As with most European countries, Portugal is slowly and cautiously edging out of lockdown. We've gone from a State of Emergency to a Calamity (actually one step down) while resuming some of the activities of everyday life. So what has it been like? Let's take a look at how this country of 10.3 million souls has coped during this pandemic.
Frankly, it's been damned reassuring. We have no doubt that Portugal has screwed up some things along the way, and certainly their economy has taken a massive hit, but the bottom line is that the efforts to contain the virus appear to have worked. Porto hasn't reported any confirmed cases in about 10 days (note these are *confirmed* cases) but Lisbon and areas south are still showing new cases each day. Because of this Portugal is now applying lockdown rules regionally, rather than countrywide.
The various political parties agreed to shelf partisan politics during this period, a move that we know our fellow Americans will envy. Charities have stepped up efforts to help the poor who are now suffering even more as jobs have vanished. The government has offered monies to keep businesses afloat and employees on their payrolls as best they can. Cities have been very forward in mitigating the virus's spread. At the heart of this effort the health service has been putting out daily reports so everyone can track the status of how many are ill, how many have died, the total number of COVID-19 patients in the hospitals and ICUs. The reports been posted online from the first of March so there's quite a body of data here.
The Portuguese love their beaches, so each one's occupancy will be monitored and the public can determine how crowded they are based on an app. Rules are in effect requiring masks in stores, banks, and on mass transit (including rideshares like Uber and Bolt). We're seeing about 40-50% mask usage on the streets at the moment and most people seem to be social distancing from their neighbors. Small shops reopened at the beginning of May, including hairdressers and nail salons. Malls, churches, museums are now open, but again with strict rules in place as to distancing, mask and hand sanitizer use.
What we found surprising was that at the point where Portugal was gradually re-opening, our home state of Georgia was doing the same, though they were nowhere near the same point on the viral curve that we were. Georgia's population is about the same size as ours (10.61 million vs Portugal's 10.28 million), so that made for a relative easy comparison per 100K population for cases and, unfortunately, deaths.
Portugal has lost 1523 souls to date (14.82/100K) while Georgia's losses stand at 2529 (23.83/100K). Comparing death tolls is tricky as it appears that African-Americans, Latinx and Hispanics have a higher mortality rate from the virus, and Georgia has a sizable population of all three. Still, that's 9 more deaths per 100K people which is truly heartbreaking.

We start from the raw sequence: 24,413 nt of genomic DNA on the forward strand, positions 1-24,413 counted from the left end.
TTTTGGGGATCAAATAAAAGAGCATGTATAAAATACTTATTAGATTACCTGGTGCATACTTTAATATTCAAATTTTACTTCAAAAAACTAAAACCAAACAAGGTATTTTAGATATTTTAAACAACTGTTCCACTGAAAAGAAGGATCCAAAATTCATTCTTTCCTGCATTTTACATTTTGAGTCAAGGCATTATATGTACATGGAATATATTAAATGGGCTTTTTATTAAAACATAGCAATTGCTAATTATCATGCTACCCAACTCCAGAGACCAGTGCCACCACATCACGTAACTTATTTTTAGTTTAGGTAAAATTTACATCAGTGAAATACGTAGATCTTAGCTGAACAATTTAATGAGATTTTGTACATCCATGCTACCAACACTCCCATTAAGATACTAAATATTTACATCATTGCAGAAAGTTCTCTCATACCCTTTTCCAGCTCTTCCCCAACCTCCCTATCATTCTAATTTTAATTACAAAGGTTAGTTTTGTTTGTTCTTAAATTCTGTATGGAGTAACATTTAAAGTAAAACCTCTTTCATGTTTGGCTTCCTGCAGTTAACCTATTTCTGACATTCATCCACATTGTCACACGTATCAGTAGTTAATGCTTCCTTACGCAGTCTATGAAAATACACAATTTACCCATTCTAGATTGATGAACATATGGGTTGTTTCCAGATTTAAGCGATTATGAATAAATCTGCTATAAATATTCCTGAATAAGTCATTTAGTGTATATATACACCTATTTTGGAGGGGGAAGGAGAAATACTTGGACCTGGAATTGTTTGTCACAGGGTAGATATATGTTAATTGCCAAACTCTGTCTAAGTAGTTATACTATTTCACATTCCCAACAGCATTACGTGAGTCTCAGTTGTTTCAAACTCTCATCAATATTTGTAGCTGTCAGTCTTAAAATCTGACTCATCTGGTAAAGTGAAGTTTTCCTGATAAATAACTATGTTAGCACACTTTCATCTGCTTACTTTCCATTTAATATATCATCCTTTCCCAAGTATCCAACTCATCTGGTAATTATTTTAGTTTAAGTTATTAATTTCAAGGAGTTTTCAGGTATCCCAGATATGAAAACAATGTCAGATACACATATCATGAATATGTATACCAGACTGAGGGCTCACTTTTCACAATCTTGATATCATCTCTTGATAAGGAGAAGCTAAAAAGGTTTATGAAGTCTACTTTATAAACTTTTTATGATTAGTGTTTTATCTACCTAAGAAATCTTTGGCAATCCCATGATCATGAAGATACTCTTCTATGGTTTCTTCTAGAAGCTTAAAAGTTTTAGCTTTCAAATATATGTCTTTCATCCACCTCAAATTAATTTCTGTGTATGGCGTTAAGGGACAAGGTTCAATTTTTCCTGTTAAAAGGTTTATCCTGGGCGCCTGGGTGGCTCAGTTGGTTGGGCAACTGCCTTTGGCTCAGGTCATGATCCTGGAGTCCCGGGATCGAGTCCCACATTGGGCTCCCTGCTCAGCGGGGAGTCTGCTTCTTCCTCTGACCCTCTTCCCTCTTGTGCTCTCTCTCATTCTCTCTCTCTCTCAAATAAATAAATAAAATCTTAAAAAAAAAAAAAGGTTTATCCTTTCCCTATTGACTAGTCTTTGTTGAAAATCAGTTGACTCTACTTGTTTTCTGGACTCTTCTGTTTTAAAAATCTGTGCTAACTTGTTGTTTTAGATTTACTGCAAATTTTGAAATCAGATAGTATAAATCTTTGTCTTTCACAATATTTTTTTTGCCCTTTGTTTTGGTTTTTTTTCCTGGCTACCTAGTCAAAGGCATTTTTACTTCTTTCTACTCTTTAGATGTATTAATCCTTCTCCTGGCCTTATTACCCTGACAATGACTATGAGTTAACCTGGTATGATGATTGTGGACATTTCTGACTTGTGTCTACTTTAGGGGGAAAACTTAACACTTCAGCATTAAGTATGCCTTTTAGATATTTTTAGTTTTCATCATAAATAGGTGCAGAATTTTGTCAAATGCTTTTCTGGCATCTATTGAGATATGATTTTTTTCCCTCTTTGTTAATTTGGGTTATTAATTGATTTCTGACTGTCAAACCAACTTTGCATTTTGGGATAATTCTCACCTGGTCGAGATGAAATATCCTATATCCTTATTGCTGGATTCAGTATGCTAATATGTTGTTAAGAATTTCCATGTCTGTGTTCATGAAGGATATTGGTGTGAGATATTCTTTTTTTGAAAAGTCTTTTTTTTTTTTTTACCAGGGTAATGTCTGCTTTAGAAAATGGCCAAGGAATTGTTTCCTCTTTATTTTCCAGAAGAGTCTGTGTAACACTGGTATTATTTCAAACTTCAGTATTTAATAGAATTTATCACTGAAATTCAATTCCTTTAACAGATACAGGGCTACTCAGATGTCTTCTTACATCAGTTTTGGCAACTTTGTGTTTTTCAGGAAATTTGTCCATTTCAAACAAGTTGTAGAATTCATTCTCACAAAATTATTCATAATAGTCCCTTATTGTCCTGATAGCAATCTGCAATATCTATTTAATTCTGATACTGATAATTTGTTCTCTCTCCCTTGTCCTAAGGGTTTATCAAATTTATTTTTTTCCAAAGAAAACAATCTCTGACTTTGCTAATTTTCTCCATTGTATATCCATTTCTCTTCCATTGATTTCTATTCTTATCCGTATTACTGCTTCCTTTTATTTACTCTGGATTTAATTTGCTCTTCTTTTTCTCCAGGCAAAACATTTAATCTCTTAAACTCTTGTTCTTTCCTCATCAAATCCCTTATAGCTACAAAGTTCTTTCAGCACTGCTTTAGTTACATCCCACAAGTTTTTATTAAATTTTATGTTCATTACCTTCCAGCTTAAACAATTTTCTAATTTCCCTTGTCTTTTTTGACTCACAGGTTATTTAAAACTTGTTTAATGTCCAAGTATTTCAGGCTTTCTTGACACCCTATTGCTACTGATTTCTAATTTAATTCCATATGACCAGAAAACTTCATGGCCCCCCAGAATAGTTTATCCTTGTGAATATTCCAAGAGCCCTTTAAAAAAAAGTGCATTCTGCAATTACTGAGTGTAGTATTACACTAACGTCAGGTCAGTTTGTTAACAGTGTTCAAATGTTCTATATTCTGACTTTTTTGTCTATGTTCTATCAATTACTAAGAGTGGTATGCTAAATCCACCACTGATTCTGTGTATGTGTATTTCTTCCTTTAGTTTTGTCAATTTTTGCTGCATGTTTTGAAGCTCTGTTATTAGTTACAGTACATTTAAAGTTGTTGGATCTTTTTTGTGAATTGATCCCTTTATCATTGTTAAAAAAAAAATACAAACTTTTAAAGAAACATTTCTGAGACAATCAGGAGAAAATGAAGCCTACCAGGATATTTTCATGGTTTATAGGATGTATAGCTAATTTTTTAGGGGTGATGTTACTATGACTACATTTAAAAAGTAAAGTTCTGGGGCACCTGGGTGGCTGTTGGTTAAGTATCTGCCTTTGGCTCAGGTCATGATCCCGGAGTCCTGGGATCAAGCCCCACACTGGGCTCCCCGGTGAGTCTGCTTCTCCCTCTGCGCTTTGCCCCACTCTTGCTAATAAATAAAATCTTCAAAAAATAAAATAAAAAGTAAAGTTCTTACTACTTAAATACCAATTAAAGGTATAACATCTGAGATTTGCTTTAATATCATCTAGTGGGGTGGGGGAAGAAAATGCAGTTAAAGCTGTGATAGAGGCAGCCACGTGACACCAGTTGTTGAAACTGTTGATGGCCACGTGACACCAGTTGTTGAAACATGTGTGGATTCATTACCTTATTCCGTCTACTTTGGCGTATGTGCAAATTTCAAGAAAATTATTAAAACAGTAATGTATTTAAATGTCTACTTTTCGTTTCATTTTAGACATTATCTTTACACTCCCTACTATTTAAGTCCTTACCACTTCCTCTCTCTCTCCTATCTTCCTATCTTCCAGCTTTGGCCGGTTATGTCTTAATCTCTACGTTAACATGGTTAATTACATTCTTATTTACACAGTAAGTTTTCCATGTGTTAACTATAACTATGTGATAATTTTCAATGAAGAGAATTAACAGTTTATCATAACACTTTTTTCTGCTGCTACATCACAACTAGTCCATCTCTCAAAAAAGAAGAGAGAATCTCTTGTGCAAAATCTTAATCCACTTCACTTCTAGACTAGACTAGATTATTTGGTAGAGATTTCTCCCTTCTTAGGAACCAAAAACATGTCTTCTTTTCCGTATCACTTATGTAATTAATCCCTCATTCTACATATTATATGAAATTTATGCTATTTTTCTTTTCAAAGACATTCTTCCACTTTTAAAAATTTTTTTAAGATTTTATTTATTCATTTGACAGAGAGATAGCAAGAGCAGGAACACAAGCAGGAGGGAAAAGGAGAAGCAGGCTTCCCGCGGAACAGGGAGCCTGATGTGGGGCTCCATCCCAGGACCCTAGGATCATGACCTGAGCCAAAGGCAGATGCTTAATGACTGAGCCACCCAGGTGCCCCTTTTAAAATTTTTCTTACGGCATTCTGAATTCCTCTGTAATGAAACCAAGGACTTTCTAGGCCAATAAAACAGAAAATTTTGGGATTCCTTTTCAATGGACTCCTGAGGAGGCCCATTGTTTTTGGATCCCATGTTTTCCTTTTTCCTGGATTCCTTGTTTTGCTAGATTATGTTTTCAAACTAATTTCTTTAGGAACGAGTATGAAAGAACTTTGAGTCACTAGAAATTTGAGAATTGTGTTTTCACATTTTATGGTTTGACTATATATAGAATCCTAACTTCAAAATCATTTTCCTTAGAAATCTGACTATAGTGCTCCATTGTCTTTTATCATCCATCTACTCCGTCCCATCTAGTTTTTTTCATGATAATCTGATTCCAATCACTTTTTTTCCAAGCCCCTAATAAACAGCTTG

To date, Georgia has conducted 627K COVID-19 tests while Portugal has now done over 1 million. The Portuguese government is immensely proud of that number, as they should be in a country this size. They've tested nearly all the senior care homes and isolate those folks who show positive for the disease, including those in the general population.
The reason they were so proactive is because this country has the smallest number of acute care beds in Europe (4.2/100K) vs. Germany's 29.2. The average across Europe is 11.5 so one of the new goals of the government is to up our acute care bed numbers to more match our European neighbors. They knew that if they didn't get a handle on the virus right up front, the entire health system might collapse.
Going forward will require weighing the risk of a viral spike against rebuilding the damaged economy. On our first exercise-type walk last Sunday we noted a number of shops in our neighborhood with papered-over windows, victims of the pandemic. Portugal had begun to make significant gains after bottoming out in the 2008 depression and now they have to rebuild again. We have no doubt they'll do it, but that will require tourists returning sooner, rather than later.
They've established a voluntary program that certifies that hotels, various other forms of lodging, restaurants, etc. are complying with health and safety rules geared toward the virus. A special decal is displayed at the certified business to reassure their patrons.
Again, more personal and nationwide risk weighed against the economic well-being of the country. Prudent decisions need to be made and we are following the news in both Georgia and Portugal with fingers crossed.
Harold is a former software engineer. Jana is an author. Together they're exploring their new life in Portugal.